WHAT CAN AN ORAL SURGEON HELP WITH?
Oral and maxillofacial surgeons are trained to recognize and treat a wide spectrum of diseases, injuries and defects in the head, neck, face, jaws and the hard and soft tissues of the oral and maxillofacial region. They are also trained to administer anesthesia and provide care in an office setting. They treat problems such as the extraction of wisdom teeth, misaligned jaws, tumors and cysts of the jaw and mouth, and to perform dental implant surgery. Oral and maxillofacial surgery is a surgical specialty recognized by the American College of Surgeons and is one of nine dental specialties recognized by the American Dental Association, the Royal College of Dentists of Canada, and the Royal Australasian College of Dental Surgeons.
Typical training for an oral and maxillofacial surgeon includes:
- Two to four years undergraduate study (BS, BA, or equivalent degrees).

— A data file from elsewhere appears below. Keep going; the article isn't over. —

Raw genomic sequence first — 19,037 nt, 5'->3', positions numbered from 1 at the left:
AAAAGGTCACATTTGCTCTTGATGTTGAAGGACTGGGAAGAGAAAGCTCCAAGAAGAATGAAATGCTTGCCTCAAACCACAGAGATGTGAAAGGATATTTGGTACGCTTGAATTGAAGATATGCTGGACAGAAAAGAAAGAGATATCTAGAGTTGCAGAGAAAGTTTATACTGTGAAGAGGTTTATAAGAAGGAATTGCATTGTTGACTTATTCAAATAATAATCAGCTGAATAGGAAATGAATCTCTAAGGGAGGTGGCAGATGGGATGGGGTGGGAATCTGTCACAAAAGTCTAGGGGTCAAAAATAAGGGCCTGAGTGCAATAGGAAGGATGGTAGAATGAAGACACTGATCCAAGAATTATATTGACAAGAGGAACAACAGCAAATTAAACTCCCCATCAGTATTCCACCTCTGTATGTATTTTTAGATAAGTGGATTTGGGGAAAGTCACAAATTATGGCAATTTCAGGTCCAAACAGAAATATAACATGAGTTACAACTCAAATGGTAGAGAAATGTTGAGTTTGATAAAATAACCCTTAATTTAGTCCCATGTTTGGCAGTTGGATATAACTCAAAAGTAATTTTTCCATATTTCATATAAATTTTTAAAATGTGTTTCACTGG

- Four years dental study (DMD, BDent, DDS or BDS).
- Four to six years residency training (six years includes two additional years for acquiring a medical degree).
After completion of surgical training most undertake final specialty examinations. The certifying body in the United States is the American Board of Oral and Maxillofacial Surgery.
The average total length of education and training after secondary school is 12 to 14 years.
In addition, graduates of oral and maxillofacial surgery training programs can pursue fellowships, typically 1 – 2 years in length, in the following areas:
- Head and neck cancer – microvascular reconstruction.
- Cosmetic facial surgery (facelift, rhinoplasty, etc.).
- Craniofacial surgery and pediatric maxillofacial surgery (cleft lip and palate repair, surgery for craniosynostosis, etc.).
- Cranio-maxillofacial trauma (soft tissue and skeletal injuries to the face, head and neck).